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It was a stint in the army as a corporal/clerk in charge of a petrol depot in Cyprus at the end of the 1950s that had Plockton villagers thinking young-returning-army-corporal Charlie MacRae would make a good secretary of the village hall.
And that was how, at the tender age of 23, in October 1961, Charlie took on the role that he only this month relinquished after an astonishing 60 years’ service.
The Lochaber Times asked Charlie – who also writes for the paper as its Plockton area district correspondent – to look back on his time as secretary; although, as he pointed out, he is not quite ready to step down from the hall committee and is staying on to assist his successor.
‘I came out of the Army in 1959 after two-and-a-half years in Cyprus reaching the great rank of corporal in charge of a petrol depot. I was a clerk there so when I came home everybody thought I would make a good secretary, able to take minutes etc., even although I was only 23,’ Charlie explained.
‘So I became secretary of the village hall in October 1961, and a few years later became also treasurer with 2s/6d in the funds. I also became hall-keeper for a few years at £2 per week.
‘I organised dances to raise funds and these were enjoyable with great bands like the Wick Scottish, and John Carmichael and Fergie MacDonald – two good friends now – octogenarians and still playing! Also the late Jim Johnstone.’
However, Charlie soon added a considerable number of other strings to his administrative bow with local sports clubs and spending, as secretary, 10 years with the football club, 10 years with the local football association, 26 years with Plockton badminton club and 38 years with the badminton association.
He also served for 31 years as secretary of the Lochalsh Branch of the Royal British Legion Scotland and when the Skye and Lochalsh Sports Council was formed in 1975, Charlie joined the committee and was on it for 32 years, the last 18 years as chairman.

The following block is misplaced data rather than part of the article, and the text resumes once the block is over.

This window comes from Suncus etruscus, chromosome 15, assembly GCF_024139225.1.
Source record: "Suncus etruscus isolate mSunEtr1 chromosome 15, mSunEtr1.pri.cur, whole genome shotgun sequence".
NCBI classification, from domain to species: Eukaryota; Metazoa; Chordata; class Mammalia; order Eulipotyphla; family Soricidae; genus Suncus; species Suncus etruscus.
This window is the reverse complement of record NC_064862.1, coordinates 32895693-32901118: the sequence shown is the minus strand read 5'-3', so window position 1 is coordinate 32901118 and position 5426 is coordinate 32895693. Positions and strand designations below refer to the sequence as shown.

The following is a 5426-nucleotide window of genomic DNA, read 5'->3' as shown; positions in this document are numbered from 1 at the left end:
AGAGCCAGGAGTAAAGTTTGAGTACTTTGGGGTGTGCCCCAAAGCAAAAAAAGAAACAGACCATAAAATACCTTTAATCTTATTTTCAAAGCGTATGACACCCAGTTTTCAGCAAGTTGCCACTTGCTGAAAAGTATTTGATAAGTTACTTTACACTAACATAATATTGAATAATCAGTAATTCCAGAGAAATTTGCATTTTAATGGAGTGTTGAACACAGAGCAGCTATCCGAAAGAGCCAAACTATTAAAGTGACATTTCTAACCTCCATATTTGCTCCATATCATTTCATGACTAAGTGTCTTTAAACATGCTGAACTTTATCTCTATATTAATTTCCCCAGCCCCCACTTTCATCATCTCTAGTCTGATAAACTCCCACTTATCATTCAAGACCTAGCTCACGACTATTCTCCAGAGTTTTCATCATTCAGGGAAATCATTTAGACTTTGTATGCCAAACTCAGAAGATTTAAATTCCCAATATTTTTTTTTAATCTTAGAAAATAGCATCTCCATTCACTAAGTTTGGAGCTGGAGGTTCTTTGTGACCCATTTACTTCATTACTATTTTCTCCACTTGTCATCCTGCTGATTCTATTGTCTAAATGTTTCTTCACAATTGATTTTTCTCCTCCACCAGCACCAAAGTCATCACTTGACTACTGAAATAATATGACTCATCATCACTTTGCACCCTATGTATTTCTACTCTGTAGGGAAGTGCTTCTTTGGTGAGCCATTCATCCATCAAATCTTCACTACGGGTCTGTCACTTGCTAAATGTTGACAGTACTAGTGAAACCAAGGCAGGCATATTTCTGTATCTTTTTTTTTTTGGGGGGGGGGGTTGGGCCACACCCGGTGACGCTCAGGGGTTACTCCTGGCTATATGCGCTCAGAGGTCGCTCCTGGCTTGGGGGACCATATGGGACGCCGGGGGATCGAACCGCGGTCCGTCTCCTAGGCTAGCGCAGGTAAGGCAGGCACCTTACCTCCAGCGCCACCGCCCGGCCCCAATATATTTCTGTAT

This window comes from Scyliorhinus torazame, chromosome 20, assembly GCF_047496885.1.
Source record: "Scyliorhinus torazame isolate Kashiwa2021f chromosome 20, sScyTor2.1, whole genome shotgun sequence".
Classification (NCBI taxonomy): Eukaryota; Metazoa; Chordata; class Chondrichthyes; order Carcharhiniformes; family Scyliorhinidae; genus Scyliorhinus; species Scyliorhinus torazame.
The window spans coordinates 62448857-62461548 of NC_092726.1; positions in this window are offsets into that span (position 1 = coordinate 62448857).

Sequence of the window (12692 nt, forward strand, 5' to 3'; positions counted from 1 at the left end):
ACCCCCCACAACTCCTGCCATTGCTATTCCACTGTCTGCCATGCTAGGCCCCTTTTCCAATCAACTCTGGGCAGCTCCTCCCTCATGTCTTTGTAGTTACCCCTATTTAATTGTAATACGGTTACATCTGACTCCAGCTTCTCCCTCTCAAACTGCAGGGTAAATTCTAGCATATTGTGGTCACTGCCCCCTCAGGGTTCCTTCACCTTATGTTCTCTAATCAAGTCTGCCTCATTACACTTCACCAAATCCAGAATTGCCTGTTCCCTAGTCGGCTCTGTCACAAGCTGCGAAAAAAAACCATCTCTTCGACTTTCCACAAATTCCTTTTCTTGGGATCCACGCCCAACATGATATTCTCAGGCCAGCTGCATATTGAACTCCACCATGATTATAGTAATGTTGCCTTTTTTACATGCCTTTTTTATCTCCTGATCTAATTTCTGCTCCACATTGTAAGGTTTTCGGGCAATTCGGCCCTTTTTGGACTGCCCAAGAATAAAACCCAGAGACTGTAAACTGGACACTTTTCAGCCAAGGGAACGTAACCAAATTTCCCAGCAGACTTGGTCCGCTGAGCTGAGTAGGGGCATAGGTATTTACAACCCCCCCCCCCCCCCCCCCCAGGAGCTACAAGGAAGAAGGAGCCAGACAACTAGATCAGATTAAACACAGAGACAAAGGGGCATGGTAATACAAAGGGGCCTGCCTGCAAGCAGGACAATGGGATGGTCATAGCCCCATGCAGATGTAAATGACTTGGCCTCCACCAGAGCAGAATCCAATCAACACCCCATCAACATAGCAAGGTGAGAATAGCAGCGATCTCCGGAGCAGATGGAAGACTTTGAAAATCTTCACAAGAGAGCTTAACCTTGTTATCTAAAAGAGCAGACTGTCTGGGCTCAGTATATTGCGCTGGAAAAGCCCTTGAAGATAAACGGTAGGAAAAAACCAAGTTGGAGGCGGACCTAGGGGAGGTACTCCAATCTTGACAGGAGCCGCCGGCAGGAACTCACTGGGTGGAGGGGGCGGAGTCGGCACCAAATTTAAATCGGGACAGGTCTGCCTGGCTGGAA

He continued: ‘When a community council was formed in Plockton in 1975 I joined the committee doing 40 years – 25 as chairman. I was also the poppy appeal convener for over 20 years.
‘I have also been the local news correspondent for several newspapers including the Oban Times/Lochaber Times. I was Commodore of the Sailing Club in 1965.
‘Despite all my writing, I got a boat built in 1965 in Portree and sailed for over 50 years in the local regatta and I’m delighted my son Neil now sails in it and is also now secretary of the club. I also enjoyed playing badminton in a very good Plockton team.
‘When I was 37 I managed to find time to get married to Kathleen, the home economics teacher at Plockton High School. A local newspaper said the minister asked Kathleen if she would take this secretary to be her husband!
‘In 1981 I got the old house 36 Harbour Street, where I was born, knocked down and rebuilt and I am still here, with Kathleen and Kenneth, who paints locally despite being at Edinburgh University. My other son Neil is married and lives just three miles away.
‘He is a captain with MacBrayne and presently a chief officer on the Finlaggan on the Kennacraig to Islay run.’
When it came to paid employment, Charlie, who turned 84 on Easter Sunday, was a postman at Kyle for 27 years, also relief postbus driver on the Broadford to Elgol run and, for the last 10 years before he retired at 65, was the manager at Kyle Sorting Office.
And it was his job that unexpectedly lead to an appearance – albeit a very brief one – in the now cult classic television series, Hamish MacBeth, which was filmed in the Plockton area and featured Trainspotting star Robert Carlyle as the local policeman.
Charlie said: ‘I was manager [Kyle sorting office] at the time and they wanted a postman to deliver a letter to a house at 43 Harbour Street. He called off and the bosses in Inverness said I could go.
‘I delivered the letter driving from Kyle and looked forward to seeing myself. However all you see on the screen is the letter dropping through the letter box.
‘But as I was chairman of the community council at the time, during three years of filming, the location manager was in my house every day at 5pm asking if he could go to various places the next day.’
As a result of his efforts, Charlie was presented with the Royal Mail general managers’ award for the Highland and Islands area, getting a trip to Edinburgh and attending the Queen’s Birthday party at Holyrood in 1983.
He said the impact of the hugely popular series can still be felt today in the area. ‘It had a huge impact on the village which was very busy when they were filming with 90 personnel and 30 vehicles,’ Charlie explained.
‘Tourism boomed when the series came out with thousands of extra visitors, particularly from Australia, visiting the village. Prices for houses in the village doubled meaning more holiday homes followed.’